What do you think when you hear the word “negotiations”? Maybe you’re picturing management on one side of a table, the union sits on the other, and argument until compromise is reached.
In most cases, that table is figurative. And most of the negotiations are going through attorneys on both sides, relaying the latest information and offers to a middleman (or woman) — a mediator. In the case of the continued bargaining between SEPTA and Transit Workers Union Local 234, it’s a state-appointed mediator who’s anonymous to the public.
TWU Local 234, a 4,700-member union, is heading into the fifth day of its strike, effectively leaving the city of Philadelphia without public transportation and snarling traffic across the region. An effort by SEPTA to convince a judge to end the work stoppage last night failed, and negotiations between the two parties are continuing over pensions, healthcare and quality-of-life issues like breaks and rest time.
But under Pennsylvania law, the parties negotiating out a contract can’t do it alone. The state requires that collective bargaining for public sector employees include a state-appointed mediator from the Department of Labor and Industry. (Private sector negotiators can also request a state mediator.) Under the law, both parties must request mediation in writing no later than 150 days before the “budget submission date.”
According to a Department of Labor and Industry spokeswoman, mediators aren’t necessarily attorneys, but instead have a background in management and labor and are hired based on their experience with collective bargaining. Their role isn’t to push either side to accept an offer.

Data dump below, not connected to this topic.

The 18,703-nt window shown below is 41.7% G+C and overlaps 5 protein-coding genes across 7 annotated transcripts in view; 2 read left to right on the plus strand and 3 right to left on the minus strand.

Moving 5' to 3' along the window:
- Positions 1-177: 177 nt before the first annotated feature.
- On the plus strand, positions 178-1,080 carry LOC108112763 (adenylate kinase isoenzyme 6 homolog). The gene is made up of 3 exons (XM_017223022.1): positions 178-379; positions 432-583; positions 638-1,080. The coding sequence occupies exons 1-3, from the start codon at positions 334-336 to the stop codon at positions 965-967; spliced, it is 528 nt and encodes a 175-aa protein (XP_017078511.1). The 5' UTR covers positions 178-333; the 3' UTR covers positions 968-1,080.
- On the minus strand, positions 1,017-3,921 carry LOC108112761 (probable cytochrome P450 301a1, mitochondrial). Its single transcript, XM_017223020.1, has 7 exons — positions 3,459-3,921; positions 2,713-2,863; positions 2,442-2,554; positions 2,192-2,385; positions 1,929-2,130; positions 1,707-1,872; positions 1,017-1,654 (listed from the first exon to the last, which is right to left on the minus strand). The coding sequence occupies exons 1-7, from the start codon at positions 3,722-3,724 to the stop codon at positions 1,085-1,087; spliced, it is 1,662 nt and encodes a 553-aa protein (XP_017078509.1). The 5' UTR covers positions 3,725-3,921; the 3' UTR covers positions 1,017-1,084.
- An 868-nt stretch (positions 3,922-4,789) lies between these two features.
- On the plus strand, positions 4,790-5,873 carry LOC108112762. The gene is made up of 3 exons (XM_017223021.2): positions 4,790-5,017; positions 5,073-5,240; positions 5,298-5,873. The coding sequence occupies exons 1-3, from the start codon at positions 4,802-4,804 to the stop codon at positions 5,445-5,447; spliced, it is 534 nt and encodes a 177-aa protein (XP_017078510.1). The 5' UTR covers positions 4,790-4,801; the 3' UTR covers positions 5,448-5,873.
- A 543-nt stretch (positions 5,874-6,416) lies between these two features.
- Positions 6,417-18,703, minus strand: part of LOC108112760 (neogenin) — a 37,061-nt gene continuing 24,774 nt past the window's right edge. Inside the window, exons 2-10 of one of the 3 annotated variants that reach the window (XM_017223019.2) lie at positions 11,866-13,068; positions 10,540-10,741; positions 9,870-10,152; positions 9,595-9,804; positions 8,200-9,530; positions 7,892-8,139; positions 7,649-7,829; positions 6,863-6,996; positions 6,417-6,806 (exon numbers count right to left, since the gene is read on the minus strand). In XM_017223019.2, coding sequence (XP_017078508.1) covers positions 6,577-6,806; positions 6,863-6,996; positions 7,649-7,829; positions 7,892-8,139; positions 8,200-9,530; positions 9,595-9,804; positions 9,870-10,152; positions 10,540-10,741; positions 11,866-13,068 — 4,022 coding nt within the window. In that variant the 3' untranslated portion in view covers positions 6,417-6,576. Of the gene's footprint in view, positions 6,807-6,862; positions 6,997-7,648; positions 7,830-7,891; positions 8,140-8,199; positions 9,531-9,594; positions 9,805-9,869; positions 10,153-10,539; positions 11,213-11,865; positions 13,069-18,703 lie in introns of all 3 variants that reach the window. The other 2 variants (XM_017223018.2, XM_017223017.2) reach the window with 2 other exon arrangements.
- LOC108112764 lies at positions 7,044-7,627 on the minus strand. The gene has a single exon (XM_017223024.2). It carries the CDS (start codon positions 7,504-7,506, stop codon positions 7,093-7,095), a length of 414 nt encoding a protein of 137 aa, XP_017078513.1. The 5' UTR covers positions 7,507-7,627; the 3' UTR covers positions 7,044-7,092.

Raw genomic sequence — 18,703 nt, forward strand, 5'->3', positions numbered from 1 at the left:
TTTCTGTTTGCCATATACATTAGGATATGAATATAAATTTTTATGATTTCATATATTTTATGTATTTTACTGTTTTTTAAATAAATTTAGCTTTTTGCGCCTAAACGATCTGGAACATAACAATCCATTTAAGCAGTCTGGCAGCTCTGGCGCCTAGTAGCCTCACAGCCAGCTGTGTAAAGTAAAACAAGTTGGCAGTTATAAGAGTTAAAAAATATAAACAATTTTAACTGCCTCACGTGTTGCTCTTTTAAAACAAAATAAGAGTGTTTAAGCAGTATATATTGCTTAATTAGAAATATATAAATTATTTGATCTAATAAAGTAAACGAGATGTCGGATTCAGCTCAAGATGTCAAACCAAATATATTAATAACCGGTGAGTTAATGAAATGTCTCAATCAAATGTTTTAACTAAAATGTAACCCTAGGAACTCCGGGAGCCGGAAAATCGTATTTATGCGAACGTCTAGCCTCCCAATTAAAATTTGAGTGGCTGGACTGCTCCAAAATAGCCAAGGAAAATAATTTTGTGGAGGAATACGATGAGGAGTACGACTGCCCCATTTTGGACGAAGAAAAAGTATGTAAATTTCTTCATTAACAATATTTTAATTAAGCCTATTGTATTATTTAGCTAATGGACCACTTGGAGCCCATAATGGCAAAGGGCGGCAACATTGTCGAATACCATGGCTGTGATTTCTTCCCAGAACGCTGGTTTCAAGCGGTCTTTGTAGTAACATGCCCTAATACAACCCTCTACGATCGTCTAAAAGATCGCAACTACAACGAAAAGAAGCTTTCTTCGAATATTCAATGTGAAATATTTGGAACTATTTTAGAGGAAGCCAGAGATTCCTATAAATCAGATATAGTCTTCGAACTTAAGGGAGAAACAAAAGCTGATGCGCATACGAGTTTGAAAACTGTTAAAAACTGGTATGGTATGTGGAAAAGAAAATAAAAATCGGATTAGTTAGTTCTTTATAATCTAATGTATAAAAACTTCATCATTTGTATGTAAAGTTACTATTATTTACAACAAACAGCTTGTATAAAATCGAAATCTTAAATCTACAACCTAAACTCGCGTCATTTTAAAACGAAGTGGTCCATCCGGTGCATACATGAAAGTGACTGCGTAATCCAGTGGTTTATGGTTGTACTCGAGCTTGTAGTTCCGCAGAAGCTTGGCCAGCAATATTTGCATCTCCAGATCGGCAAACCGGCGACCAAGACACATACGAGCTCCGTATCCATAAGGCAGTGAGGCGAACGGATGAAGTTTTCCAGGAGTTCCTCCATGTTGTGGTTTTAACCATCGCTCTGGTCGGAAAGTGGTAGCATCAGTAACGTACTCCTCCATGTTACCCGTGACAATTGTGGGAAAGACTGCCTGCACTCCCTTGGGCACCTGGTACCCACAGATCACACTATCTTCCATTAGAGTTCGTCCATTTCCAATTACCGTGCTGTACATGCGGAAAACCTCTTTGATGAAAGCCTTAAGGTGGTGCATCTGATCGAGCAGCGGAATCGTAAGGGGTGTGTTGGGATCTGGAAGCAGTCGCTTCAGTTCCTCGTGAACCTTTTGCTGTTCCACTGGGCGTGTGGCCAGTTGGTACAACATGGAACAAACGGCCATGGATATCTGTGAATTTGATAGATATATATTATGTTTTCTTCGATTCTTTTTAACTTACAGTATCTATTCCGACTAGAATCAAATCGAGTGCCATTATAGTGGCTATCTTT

On the contrary, the mediators are required to remain entirely neutral, instead working to foster communication between two sides that have stalled in negotiations. Usually this means running paperwork back and forth and delivering them to the parties while conferring with both sides.
The state wouldn’t provide details on who their mediators are and how they’re assigned to assist in certain negotiations. They said only that a “professional mediator” has been assigned to the SEPTA case. Should that mediator not work (like it clearly hasn’t so far), both parties can elect to go to binding arbitration overseen by the state. Apparently, SEPTA’s not interested in that.
In a presentation the Bureau of Mediation apparently delivered in 2014 to the Pennsylvania Association of School Business Officials (view it online), the Bureau offered a more candid glimpse into how their mediators operate.
In the presentation, the Bureau wrote that mediators are “the tellers of inconvenient truths” and “we can be, and often are, the designated bad guy.” They emphasized that mediators have no power to force either side to agree to anything, and “we are not your legal advisor” or “a referee.” Mediators are also private, and anything a side tells a mediator is confidential, save for what the side authorizes the mediator to tell the other party.
The Bureau maybe described their role best as such: “Hey, somebody has to be blamed.”